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Distributed for Brandeis University Press

Jewish Families in Europe, 1939-Present

History, Representation, and Memory

This book offers an extensive introduction and 13 diverse essays on how World War II, the Holocaust, and their aftermath affected Jewish families and Jewish communities, with an especially close look at the roles played by women, youth, and children. Focusing on Eastern and Central Europe, themes explored include: how Jewish parents handled the Nazi threat; rescue and resistance within the Jewish family unit; the transformation of gender roles under duress; youth’s wartime and early postwar experiences; postwar reconstruction of the Jewish family; rehabilitation of Jewish children and youth; and the role of Zionism in shaping the present and future of young survivors. Relying on newly available archival material and novel research in the areas of families, youth, rescue, resistance, gender, and memory, this volume will be an indispensable guide to current work on the familial and social history of the Holocaust.

306 pages | 6 1/4 x 9 1/4

HBI Series on Jewish Women

History: European History

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Table of Contents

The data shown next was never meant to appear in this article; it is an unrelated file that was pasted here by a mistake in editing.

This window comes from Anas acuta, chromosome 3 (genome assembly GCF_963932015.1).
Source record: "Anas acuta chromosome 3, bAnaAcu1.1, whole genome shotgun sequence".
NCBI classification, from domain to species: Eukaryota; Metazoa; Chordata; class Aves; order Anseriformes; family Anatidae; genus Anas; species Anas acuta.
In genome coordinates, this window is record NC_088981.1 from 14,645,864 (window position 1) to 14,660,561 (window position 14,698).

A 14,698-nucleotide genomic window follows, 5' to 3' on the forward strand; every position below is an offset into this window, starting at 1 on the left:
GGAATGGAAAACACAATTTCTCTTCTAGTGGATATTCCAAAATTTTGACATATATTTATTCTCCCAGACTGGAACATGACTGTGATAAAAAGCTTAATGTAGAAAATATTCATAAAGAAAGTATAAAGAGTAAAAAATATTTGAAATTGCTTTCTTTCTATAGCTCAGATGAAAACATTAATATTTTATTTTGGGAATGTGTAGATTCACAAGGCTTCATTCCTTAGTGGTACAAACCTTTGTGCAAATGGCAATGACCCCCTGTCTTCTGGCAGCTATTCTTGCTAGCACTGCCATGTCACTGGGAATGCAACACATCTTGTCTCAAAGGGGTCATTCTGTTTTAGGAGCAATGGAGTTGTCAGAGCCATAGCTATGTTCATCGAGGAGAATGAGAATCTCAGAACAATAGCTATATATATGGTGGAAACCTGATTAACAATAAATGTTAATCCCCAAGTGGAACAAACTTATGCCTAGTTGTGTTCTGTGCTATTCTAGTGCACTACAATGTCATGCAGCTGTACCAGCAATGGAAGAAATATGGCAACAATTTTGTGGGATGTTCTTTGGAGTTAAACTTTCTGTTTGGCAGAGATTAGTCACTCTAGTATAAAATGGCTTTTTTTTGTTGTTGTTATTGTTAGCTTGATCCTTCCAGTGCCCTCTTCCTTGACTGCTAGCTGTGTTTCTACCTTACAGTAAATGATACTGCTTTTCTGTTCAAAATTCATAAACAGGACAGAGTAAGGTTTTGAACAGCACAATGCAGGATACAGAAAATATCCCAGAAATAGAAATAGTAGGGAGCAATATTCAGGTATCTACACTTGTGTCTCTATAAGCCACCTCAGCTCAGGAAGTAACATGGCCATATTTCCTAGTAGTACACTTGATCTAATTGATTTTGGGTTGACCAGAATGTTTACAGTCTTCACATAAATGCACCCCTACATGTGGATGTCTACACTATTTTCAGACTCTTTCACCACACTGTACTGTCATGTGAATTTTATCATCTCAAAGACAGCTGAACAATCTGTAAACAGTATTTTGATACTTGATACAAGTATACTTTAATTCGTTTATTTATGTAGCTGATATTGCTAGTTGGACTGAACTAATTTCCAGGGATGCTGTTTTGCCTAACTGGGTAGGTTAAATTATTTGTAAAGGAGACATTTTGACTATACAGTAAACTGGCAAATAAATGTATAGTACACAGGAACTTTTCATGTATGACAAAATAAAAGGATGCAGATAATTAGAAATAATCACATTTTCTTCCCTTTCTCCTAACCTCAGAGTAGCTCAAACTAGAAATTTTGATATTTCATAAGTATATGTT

Foreword—Sylvia Barack Fishman • Preface—Joanna Beata Michlic • Jewish Families in Europe, 1939–Present: History, Representation, and Memory—An Introduction—Joanna Beata Michlic • PART I: PARENTHOOD AND CHILDHOOD UNDER SIEGE, 1939–1945 • Parenthood in the Shadow of the Holocaust—Dalia Ofer • Clandestine Activities and Concealed Presence: A Case Study of Children in the Kraków Ghetto—Joanna Sliwa • Resistance in Everyday Life: Family Strategies, Role Reversals, and Role Sharing in the Holocaust—Lenore J. Weitzman • The National Institute for the Israelite Deaf-Mute in Budapest, 1938–1948: A Case Study for the Rescue Strategy of Continuously Operating Jewish Communal Institutions—Kinga Frojimovics • Moving Together, Moving Alone: The Story of Boys on a Transport from Auschwitz to Buchenwald—Kenneth Waltzer • Life in Hiding and Beyond—Jennifer Marlow • PART II: AFTER THE WAR: REBUILDING SHATTERED LIVES, RECOLLECTING WARTIME EXPERIENCES • A Zionist Home: Jewish Youths and the Kibbutz Family after the Holocaust—Avinoam Patt • What Does a Child Remember? Recollections of the War and the Early Postwar Period among Child Survivors from Poland—Joanna Beata Michlic • Memory Imprints: Testimonies as Historical Sources—Rita Horváth • “I Will Not Be Believed”: Benjamin Tenenbaum and the Representation of the Child Survivor—Boaz Cohen and Gabriel N. Finder • Transcending Memory in Holocaust Survivors’ Families—Uta Larkey • Holocaust Child Survivors, Sixty-Five Years after Liberation: From Mourning to Creativity—Eva Fogelman • Afterword: In Defense of Eyewitness Testimonies: Reflections of a Writer and Child Survivor of the Holocaust—Henryk Grynberg • List of Contributors • Index

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